Saturday, March 26, 2016

UN Report On Religious Freedom In Denmark Released

On March 22, the United Nations Special Rapporteur on Freedom of Religion or Belief filed his Preliminary Findings (full text) on his visit to Denmark to review the status of religious freedom there.  The Evangelical Lutheran church is the established church of the country.  Some 160 other groups enjoy either "recognition" or "acknowledgement."  The lengthy report observes in part:
The existing system is obviously non-egalitarian. While virtually no one questions the spirit of freedom that prevails in Denmark, including in the area of religion or belief, the principle of equality certainly does not govern the treatment of diverse religious communities. This contrasts starkly with the everyday culture in Denmark which indeed is markedly egalitarian....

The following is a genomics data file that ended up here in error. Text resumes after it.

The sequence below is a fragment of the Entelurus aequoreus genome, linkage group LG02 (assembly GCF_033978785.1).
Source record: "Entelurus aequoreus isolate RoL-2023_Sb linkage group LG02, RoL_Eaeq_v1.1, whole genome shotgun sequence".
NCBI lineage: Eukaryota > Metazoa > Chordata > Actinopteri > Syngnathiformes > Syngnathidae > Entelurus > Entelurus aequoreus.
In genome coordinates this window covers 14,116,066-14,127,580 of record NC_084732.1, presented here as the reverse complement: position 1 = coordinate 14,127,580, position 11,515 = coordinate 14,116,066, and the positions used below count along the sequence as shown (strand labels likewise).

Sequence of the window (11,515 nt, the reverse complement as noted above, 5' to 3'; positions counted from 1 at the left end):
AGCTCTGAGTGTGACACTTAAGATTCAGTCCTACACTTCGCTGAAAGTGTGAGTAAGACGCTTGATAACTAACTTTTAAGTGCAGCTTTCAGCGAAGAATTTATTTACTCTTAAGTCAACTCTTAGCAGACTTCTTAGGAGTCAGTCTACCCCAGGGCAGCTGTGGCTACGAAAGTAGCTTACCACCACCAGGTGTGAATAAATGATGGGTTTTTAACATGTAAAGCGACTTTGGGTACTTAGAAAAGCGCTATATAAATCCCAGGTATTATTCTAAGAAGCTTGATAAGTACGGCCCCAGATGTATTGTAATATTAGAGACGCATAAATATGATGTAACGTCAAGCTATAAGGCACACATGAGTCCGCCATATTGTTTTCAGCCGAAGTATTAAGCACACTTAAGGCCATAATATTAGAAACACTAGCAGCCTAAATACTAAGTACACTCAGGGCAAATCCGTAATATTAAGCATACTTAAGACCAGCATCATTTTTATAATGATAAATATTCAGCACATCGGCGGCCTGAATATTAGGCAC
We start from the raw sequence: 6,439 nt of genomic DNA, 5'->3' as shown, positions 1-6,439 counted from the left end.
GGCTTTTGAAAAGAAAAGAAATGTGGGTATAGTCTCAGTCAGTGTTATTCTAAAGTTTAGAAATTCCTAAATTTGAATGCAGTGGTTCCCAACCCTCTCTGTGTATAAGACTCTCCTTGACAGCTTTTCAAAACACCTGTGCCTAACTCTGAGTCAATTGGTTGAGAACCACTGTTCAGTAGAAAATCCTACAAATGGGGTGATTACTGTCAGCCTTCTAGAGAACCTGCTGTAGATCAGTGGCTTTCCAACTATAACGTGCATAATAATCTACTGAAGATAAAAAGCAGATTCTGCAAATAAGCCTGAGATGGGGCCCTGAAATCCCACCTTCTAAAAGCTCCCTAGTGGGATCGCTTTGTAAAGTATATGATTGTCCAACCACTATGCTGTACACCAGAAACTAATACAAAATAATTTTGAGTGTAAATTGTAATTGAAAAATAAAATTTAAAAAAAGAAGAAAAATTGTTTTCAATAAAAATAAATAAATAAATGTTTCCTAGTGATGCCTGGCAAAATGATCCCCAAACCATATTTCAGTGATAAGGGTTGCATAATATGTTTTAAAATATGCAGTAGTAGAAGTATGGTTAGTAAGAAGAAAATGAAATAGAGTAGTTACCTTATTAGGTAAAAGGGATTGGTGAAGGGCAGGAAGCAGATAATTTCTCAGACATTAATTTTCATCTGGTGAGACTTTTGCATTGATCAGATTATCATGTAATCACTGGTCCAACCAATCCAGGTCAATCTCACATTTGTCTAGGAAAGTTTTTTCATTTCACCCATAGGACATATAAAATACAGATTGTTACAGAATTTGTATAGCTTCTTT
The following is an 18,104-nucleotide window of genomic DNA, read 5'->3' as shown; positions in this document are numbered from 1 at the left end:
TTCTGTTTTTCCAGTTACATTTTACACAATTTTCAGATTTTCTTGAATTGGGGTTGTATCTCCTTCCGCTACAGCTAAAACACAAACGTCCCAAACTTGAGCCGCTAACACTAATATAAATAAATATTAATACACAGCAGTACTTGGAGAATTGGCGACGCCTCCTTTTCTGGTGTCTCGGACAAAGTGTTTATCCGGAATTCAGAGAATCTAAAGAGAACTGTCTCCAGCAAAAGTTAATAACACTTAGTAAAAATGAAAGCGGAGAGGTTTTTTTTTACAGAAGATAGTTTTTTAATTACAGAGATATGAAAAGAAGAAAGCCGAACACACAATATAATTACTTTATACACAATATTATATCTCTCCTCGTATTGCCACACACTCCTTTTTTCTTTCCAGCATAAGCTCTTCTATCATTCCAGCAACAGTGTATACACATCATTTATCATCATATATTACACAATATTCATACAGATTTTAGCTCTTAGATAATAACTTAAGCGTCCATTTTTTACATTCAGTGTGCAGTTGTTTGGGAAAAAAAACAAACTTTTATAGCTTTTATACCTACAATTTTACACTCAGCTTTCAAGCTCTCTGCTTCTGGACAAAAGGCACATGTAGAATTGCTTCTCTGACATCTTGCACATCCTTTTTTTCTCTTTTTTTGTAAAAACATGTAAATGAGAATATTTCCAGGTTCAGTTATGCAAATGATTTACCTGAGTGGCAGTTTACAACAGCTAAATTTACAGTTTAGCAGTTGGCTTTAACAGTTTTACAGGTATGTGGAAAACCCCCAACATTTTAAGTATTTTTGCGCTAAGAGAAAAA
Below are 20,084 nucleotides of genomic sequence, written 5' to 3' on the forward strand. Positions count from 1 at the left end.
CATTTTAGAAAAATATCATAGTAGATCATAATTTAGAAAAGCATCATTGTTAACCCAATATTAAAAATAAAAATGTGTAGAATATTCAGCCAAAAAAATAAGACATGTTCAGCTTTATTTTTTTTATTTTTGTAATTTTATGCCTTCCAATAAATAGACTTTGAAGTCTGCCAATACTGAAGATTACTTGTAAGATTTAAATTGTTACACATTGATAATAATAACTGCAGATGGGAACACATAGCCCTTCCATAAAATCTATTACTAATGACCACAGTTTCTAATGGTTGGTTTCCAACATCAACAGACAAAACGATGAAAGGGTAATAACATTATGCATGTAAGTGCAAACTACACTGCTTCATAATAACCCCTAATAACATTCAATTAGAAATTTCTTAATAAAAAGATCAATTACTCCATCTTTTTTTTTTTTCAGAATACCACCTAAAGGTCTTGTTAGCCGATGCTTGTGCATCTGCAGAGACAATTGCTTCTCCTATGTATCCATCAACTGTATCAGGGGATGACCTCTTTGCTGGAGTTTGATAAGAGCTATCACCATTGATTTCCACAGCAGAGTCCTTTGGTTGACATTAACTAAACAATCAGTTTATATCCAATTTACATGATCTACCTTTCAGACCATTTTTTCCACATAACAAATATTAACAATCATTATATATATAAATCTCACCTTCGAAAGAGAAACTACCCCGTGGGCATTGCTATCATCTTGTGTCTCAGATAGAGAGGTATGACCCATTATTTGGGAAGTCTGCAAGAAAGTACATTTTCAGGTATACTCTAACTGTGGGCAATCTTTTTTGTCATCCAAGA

[T]he understanding of religion in Denmark very much focuses on the dimension of the person’s inner conviction. This seems to echo a Christian and more specifically Lutheran understanding of redemption through faith alone (“sola fide”). As a result, aspects of ritual or ceremonial religious practice are relegated into a mere external sphere, which allegedly has less relevance and is less worthy of recognition. From the perspective of non-Christian religions, this can become worrisome. Two issues have arisen in various talks over the last few days, namely, the ban on ritual slaughter without prior stunning of the animal, enacted in February 2014, and public demands to outlaw religiously motivated circumcision of male infants.
[Thanks to Niels Valdemar Vinding via Religionlaw for the lead.]